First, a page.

Thabo Mbeki Biography, Life, Interesting Facts
Thabo Mbeki is a South African politician and the second president of the country. Born on June 18, 1942, he served in office from June 1999 to September 2008, nine months short of his second term. He resigned from office on September 20, 2008, due to accusations of interfering in the National Prosecuting Authority including the prosecution of Jacob Zuma on corruption charges. A judgment by Judge C.R. Nicholson found Mbeki guilty of the allegations, which necessitated the National Executive Committee of the ANC, to call for his resignation. This judgment was, however, reversed by the Supreme Court of Appeal on January 12, 2009, in a unanimous decision.
Before rising to the office of president, Thabo Mbeki served as the deputy president to Nelson Mandela from 2002 to 2008. He also held several positions in the ANC, while in exile and back home.
Thabo Mbeki's administration saw an average of 4.5% annual growth rate of the South African economy. He introduced the Black Economic Empowerment (BEE), which expanded the Black middle-class. However, the policy demanded high skilled professionals, failing to address the high rate of unemployment among the unskilled majority in the country. He also attracted a substantial amount of Foreign Direct investment (FBI), making South Africa the centre of Africa’s growth.
On the African front, Thabo Mbeki mediated in peace agreements in countries like Ivory Coast, Burundi, and the Democratic Republic of Congoand instrumental in the transition of the Organisation of Africa Unity (OAU) to African Union (AU).
His administration also came under intense criticism for several reasons including being an intolerant response to people who accused his administration and his position on AIDS, as he questioned the relation between HIV and AID
Early Life And Education
Thabo Mbeki was born on June 18, 1942, in Mbewuleni, Cape Province of the then Union of South Africa. He was one of the four children of Govan and Epainette Mbeki, who were both teachers. His father was a staunch member of the ANC.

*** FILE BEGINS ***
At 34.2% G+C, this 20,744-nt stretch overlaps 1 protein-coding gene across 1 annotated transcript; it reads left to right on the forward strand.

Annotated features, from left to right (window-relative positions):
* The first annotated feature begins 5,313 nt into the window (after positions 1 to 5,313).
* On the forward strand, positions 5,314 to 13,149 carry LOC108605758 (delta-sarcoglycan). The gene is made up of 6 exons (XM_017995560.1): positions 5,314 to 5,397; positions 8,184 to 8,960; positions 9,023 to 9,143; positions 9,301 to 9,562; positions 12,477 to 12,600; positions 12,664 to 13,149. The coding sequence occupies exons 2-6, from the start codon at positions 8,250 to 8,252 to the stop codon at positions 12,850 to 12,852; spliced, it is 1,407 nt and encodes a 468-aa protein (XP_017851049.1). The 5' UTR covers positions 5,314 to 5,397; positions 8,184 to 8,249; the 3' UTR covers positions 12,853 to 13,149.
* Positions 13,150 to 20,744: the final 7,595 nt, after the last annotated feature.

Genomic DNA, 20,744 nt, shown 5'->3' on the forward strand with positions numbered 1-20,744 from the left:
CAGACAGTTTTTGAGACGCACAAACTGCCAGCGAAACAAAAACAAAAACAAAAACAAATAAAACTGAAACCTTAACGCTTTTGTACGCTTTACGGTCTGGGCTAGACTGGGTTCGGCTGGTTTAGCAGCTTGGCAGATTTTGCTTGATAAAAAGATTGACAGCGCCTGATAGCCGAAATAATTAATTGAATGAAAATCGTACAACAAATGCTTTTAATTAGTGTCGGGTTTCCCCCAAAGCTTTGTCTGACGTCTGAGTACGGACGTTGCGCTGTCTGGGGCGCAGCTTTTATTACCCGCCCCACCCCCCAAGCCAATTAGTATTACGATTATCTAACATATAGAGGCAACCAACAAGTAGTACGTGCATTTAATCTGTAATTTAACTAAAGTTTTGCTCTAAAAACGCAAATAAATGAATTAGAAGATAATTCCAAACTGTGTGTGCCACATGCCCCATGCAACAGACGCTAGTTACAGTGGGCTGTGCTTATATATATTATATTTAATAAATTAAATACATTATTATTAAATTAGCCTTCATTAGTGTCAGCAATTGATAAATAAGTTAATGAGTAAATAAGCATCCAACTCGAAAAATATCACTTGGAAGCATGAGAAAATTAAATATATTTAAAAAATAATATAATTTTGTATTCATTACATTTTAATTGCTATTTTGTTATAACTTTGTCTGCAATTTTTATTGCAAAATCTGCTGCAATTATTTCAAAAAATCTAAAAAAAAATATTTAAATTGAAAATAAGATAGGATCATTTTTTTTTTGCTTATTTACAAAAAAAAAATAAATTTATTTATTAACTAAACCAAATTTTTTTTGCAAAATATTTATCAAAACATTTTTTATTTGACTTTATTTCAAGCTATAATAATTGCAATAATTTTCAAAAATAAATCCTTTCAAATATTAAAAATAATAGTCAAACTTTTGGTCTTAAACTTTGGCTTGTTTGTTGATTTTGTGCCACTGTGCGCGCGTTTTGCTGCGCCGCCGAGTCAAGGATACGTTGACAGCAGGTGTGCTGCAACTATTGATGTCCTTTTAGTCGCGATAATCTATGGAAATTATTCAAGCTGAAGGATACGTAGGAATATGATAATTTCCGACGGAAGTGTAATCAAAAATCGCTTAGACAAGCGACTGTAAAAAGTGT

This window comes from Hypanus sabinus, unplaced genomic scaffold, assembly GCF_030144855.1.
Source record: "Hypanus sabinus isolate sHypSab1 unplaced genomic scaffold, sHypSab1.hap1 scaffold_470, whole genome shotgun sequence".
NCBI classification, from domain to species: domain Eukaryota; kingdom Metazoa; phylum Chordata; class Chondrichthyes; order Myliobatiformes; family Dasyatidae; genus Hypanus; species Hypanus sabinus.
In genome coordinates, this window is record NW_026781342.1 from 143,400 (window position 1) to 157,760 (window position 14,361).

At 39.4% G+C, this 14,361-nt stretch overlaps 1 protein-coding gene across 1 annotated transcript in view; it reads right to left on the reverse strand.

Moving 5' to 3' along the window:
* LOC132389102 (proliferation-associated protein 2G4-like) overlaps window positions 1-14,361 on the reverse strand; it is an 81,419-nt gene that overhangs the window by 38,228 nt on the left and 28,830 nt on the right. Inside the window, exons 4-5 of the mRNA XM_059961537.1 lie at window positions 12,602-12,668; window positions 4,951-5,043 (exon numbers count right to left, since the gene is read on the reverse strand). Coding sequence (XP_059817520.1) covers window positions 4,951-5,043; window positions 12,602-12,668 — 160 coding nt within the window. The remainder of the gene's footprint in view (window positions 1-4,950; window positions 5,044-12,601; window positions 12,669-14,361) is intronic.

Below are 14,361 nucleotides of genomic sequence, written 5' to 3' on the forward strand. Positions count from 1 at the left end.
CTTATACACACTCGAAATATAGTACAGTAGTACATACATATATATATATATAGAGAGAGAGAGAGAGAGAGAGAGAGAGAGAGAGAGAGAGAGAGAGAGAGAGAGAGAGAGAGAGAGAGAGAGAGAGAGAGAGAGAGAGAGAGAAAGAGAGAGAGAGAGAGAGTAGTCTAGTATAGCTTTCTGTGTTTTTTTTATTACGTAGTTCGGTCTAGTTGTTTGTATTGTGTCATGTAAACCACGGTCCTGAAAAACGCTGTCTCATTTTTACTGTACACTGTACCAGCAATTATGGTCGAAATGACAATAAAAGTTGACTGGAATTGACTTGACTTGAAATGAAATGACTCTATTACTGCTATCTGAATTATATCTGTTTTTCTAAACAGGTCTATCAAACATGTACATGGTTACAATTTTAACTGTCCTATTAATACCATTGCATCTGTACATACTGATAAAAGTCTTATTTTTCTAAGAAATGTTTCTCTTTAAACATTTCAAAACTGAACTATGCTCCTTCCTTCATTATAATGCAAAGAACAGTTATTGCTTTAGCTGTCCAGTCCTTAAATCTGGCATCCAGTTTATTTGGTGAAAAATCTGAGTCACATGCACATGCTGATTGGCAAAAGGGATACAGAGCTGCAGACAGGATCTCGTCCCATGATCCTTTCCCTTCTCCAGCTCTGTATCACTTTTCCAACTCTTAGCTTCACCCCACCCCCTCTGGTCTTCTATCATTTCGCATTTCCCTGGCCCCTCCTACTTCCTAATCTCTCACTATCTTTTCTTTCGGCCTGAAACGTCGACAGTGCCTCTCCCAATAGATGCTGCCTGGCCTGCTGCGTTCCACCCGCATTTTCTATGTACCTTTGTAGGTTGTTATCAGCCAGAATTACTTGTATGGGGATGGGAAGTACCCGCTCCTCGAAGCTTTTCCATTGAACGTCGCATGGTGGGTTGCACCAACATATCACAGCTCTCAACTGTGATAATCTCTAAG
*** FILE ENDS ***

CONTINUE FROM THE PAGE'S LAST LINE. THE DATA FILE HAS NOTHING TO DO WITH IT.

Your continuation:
Thabo Mbeki received his primary education in Idutywa and Butterworth and continued at Lovedale, Alice for his secondary education. He was however expelled from school after a student strike in 1959. He then sat for matriculation examinations at St. John’s High School in Umtata that same year. He later passed his A-level exams in Johannesburg and enrolled as an external student at the University of London to pursue economics. He then continued his education at Sussex University graduating with a bachelor’s degree in 1965. He received his masters in Economic Development from the university in 1968.
Coming from a family with strong affiliations to the ANC, Thabo Mbeki was involved in party activism even as ANC was outlawed. He helped in mobilising students and later became the secretary of the African Student’s Association in 1961.
Thabo Mbeki went into exile in 1962 upon the instructions of the ANC. He left the country with other members in disguise of a football team to Botswana, later to Tanzania and finally moving to London to continue his education. While in London, he was involved in several protests against the apartheid rule and the restriction of political activities in his home country. All this while, he was a loyal supporter of the Soviet Union, since they offered the ANC with military training, arms, and educational support.